The cop's wife did not freak out. The cop's wife did not divorce him and took it all to court to get the waitress' share as well. The cop and the waitress did not marry and they didn't get over half a million in tip from the New York people.

How can you say something is based on a true story, when what actually forms the story is pure fiction?

In "Erin Brockovich" Ms Brockovich herself says that 98% of the movie is true. In "It could happen to you" it is less than 1%. The turning point is true, that did happen; but that is true about many things in a script that what a character says or does is picked from reality, placed in another context.

Sure, we feel good knowing that this story did happen. There is a reality to it that warms our hearts and make us feel there is hope for mankind. Fine, I get that, but it is close to lying, when you create a feeling that this particular story did happen, and it didn't. It's no more real than creating a story based on a newspaper headline.


Thank you Internet Movie Database for the links.

Review: Save the Cat! Strikes Back by Blake Snyder
Thursday, September 13, 2012


It is not without certain irony I saw that the book tagged “the last book in screenwriting you’ll ever need” got two sequels. I’m of course talking about Blake Snyder’s praised book Save the Cat! which became the first in a series of three.

The content of Save the Cat! Strikes Back ought to have been a part of the first Save the Cat, but Strikes Back is written some years later, when Blake Snyder has made a few tours teaching with the first book as a base. It is unavoidable that Blake Snyder during these years gets questions and feedback on what he has written. In many ways Save the Cat! Strikes Back fills the holes in the first Save the Cat! Even though there is irony in the fact that Save the Cat! wasn’t the last book you ever needed on the subject, I’m very pleased that Blake Snyder could live with this and publish Strikes Back. Because together with the first, they do form a splendid couple of books.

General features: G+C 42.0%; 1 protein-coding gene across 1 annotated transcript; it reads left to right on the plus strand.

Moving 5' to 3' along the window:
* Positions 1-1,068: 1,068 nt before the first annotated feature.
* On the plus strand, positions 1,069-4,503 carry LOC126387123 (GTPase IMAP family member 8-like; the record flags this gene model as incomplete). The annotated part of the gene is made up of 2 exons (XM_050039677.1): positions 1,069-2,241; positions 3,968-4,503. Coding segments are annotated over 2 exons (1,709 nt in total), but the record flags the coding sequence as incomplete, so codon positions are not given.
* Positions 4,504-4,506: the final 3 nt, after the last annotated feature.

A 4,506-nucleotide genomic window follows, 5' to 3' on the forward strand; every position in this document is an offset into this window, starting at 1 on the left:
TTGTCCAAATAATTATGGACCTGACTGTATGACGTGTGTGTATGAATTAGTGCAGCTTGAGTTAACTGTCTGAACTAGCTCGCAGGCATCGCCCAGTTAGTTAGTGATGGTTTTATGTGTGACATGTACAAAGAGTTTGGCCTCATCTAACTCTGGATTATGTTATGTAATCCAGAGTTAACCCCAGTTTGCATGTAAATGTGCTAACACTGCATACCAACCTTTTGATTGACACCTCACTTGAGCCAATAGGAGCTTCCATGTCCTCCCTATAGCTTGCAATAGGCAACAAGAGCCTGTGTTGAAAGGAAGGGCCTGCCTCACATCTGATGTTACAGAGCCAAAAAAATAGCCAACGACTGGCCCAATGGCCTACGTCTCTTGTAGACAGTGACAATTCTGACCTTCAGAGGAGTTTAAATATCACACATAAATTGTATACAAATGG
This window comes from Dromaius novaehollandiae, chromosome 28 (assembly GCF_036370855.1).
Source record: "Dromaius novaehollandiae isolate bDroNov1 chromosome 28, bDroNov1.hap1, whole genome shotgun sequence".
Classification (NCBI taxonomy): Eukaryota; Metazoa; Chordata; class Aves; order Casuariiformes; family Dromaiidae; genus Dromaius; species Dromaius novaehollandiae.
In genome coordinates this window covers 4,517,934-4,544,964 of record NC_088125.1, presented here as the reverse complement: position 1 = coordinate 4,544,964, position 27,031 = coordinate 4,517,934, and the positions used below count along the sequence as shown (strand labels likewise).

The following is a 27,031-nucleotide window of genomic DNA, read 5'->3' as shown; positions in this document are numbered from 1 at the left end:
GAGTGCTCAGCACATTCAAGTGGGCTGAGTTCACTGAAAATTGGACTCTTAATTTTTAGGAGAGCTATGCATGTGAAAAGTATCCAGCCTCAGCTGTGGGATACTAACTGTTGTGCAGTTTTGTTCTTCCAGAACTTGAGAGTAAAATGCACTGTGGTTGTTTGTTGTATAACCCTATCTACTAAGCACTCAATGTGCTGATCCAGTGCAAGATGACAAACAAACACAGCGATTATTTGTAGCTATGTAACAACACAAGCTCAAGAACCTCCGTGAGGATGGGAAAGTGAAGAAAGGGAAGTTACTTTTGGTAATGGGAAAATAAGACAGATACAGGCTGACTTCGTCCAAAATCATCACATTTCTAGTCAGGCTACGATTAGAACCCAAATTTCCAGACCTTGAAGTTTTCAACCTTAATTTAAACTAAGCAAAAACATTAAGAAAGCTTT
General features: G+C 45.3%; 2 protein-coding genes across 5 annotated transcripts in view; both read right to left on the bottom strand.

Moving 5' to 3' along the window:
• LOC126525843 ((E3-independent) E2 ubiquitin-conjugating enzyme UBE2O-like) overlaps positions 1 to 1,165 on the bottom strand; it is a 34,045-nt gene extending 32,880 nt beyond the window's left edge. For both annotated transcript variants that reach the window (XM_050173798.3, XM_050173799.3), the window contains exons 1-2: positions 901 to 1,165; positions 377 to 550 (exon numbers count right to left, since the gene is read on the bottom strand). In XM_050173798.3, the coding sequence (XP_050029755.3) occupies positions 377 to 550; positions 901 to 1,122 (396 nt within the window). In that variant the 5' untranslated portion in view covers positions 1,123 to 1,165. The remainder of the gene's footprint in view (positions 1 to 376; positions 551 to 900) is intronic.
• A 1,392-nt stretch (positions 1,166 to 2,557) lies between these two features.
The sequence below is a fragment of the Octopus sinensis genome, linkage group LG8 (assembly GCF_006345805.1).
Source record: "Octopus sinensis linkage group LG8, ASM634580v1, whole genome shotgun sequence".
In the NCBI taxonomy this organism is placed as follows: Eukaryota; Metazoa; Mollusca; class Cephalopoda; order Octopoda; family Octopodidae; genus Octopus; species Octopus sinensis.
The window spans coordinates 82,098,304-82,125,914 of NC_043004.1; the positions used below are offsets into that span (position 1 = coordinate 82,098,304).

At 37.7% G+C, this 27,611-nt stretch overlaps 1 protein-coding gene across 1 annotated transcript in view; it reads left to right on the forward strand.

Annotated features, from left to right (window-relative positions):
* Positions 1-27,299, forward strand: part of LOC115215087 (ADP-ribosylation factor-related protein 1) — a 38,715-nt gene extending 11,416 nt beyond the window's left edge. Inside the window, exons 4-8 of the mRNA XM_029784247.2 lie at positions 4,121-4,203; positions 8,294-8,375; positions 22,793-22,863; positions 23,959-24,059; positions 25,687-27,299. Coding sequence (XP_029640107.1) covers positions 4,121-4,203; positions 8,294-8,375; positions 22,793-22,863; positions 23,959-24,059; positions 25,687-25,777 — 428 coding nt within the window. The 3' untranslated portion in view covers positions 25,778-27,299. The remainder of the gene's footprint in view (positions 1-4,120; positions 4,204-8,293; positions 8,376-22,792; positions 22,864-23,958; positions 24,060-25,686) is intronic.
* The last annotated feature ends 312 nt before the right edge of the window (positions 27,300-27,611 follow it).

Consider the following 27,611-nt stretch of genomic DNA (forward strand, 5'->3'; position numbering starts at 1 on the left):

First third or so of the book Blake Snyder writes about the idea and its development; the importance to talk about it and gain feedback for instance. Then comes the structure and here is the emphasis on the third act which was highly neglected in the first book. Since third acts are considered the most difficult part to write according to many writers, including myself, this chapter was most welcome.